The safest type of capacitor is ceramic and film capacitors, as they do not have any liquid electrolyte and are not positive or negative. Therefore, you do not need to worry about the sides. That doesn’t mean they can’t fail, but when they do, it’s generally in less dramatic ways, like just stopping to work instead of blowing up.
Remember that capacitors should always be used within their recommended voltage and temperature ranges to avoid any kind of accident. It is true even for the safer types. Tantalum capacitors are another kind of capacitor that can blow up in some situations.
Tantalum capacitors are biased in the same way that electrolytic capacitors are. As a result, they are more likely to react appropriately to situations involving excessive or unsuitable voltage levels. Also, tantalum capacitors have a low surge current, which means that quick changes in current can easily damage them.
Capacitors can explode under certain circumstances, leading to possible damage and disruption to electronic devices. When capacitors are subjected to a voltage above their limit, this is called “overvoltage.” It causes the insulator to disconnect and suddenly lose power, potentially causing an explosion.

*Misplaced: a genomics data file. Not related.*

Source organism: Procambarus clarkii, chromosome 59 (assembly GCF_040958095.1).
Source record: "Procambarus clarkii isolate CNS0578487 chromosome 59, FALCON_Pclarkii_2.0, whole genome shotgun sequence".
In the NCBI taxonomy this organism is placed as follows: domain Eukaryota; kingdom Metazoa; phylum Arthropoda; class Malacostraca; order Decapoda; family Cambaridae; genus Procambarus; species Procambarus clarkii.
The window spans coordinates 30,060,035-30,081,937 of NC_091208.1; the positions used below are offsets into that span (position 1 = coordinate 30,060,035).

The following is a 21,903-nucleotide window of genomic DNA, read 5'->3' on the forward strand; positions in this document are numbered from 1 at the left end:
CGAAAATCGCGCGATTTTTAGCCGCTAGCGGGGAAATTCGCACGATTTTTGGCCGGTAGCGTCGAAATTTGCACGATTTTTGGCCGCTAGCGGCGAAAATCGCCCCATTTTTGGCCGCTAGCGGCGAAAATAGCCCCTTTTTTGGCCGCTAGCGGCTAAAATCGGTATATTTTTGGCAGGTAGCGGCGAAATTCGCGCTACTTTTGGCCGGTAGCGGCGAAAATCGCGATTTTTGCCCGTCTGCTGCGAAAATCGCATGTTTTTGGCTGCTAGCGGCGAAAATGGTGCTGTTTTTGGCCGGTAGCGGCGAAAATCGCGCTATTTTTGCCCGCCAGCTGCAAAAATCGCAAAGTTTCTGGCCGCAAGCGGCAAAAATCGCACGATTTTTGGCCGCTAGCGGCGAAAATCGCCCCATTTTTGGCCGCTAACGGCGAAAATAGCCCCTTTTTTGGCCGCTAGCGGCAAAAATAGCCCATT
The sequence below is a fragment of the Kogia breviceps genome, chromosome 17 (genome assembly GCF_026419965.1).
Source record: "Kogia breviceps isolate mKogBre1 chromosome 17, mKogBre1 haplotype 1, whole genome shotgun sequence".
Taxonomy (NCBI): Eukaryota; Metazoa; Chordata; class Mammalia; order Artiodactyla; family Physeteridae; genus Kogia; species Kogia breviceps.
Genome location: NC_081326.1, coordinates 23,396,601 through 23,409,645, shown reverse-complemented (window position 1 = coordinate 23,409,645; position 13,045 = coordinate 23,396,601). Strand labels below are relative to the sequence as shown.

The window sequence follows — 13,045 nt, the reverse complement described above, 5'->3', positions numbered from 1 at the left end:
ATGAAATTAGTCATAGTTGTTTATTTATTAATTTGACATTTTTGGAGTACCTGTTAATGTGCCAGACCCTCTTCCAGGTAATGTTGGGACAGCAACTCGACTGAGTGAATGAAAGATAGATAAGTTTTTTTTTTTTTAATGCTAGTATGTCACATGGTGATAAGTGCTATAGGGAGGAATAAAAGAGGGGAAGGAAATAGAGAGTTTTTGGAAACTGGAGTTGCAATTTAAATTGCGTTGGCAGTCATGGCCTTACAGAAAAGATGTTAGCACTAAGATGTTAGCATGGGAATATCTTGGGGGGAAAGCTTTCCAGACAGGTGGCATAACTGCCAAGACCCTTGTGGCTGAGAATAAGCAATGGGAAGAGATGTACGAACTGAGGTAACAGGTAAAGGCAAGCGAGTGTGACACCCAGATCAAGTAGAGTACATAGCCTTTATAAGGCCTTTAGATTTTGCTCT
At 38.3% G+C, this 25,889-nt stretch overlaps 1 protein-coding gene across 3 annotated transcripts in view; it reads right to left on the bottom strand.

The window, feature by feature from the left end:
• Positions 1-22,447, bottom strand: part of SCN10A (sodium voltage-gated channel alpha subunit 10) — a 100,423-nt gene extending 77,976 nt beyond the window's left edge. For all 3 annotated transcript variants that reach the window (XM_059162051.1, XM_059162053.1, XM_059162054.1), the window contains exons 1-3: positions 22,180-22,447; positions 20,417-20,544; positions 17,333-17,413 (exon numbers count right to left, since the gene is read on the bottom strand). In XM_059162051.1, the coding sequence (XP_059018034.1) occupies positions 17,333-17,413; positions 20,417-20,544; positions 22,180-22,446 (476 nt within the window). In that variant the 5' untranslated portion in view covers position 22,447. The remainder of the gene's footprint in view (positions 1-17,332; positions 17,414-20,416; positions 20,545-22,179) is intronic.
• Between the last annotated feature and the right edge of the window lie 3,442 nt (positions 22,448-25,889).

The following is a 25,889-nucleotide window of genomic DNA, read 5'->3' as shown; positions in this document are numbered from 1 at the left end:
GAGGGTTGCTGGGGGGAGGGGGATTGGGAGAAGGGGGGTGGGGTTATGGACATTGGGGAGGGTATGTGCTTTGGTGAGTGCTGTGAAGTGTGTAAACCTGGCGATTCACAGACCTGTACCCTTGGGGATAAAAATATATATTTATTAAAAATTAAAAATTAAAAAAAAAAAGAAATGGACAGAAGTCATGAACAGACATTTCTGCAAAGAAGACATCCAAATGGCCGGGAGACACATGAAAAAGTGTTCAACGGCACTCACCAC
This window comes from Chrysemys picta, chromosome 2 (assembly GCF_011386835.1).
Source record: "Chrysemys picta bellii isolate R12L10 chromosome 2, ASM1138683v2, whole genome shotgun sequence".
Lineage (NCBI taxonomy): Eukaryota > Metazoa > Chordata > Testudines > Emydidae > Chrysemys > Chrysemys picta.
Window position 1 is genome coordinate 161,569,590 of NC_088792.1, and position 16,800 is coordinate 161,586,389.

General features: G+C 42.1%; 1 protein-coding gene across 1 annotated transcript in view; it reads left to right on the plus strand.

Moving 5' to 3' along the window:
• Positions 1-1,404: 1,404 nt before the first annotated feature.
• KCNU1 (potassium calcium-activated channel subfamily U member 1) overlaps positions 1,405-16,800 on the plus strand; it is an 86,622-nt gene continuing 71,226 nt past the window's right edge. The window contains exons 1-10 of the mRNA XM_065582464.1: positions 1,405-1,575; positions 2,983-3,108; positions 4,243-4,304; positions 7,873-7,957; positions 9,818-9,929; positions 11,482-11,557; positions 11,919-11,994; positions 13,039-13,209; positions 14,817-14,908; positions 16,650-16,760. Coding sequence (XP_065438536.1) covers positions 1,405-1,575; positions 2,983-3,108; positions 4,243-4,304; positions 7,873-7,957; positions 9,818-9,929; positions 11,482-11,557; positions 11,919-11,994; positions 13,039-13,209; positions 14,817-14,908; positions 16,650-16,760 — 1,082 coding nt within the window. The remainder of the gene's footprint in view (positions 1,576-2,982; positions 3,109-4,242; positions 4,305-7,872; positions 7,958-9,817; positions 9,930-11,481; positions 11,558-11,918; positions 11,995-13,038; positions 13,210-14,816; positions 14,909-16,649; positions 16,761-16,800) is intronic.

Overheating, also known as “heat runaway,” is when capacitors operate outside their optimum temperature, breaking down charges and releasing gas. If too much pressure is applied, the capacitor can break.
The chemicals in the capacitors gradually absorb the electrolyte, increasing the internal resistance and decreasing the capacitance. At some point, the capacitor can fail explosively. If your charge capacitor exceeds its holding capacity, it can overwhelm the insulator, causing it to fail or explode.
Electrical capacitors are more likely to explode than other types because their liquid electrolyte is volatile in hot and cold temperatures. On the other hand, ceramic film capacitors are considered safe because they have no liquid base and no polarity issues.